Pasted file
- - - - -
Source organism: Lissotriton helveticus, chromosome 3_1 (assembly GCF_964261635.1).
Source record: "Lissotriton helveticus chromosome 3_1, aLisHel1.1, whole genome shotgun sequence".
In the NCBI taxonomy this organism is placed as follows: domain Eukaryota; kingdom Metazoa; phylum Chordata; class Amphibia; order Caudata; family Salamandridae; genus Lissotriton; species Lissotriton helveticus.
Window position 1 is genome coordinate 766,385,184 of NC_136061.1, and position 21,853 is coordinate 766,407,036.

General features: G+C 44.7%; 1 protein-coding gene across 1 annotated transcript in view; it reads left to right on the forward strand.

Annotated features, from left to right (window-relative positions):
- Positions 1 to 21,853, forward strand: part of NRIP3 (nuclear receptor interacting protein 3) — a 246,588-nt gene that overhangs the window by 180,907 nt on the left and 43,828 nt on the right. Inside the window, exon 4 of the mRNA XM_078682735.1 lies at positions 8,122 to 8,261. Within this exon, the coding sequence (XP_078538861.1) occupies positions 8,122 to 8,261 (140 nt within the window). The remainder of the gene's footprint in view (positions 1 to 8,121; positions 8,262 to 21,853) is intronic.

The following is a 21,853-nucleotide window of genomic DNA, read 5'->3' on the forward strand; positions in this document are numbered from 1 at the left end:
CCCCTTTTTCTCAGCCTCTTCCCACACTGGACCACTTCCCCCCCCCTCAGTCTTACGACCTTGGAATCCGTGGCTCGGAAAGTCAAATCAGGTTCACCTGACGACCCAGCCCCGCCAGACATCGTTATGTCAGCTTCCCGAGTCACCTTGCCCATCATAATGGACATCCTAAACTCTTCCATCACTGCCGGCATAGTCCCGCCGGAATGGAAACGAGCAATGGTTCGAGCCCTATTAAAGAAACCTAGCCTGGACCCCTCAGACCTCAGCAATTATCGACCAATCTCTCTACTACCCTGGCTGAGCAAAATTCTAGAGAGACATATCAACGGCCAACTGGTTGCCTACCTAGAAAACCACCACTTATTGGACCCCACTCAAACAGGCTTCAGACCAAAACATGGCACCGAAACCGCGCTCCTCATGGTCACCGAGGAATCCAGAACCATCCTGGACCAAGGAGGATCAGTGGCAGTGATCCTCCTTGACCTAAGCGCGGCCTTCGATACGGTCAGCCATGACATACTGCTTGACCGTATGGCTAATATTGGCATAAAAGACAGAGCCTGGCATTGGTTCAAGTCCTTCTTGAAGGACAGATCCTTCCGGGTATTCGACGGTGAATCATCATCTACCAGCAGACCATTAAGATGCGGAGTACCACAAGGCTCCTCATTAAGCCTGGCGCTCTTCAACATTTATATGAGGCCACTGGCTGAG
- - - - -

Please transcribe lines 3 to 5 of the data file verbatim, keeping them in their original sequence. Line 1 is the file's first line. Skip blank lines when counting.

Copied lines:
In the NCBI taxonomy this organism is placed as follows: domain Eukaryota; kingdom Metazoa; phylum Chordata; class Amphibia; order Caudata; family Salamandridae; genus Lissotriton; species Lissotriton helveticus.
Window position 1 is genome coordinate 766,385,184 of NC_136061.1, and position 21,853 is coordinate 766,407,036.

General features: G+C 44.7%; 1 protein-coding gene across 1 annotated transcript in view; it reads left to right on the forward strand.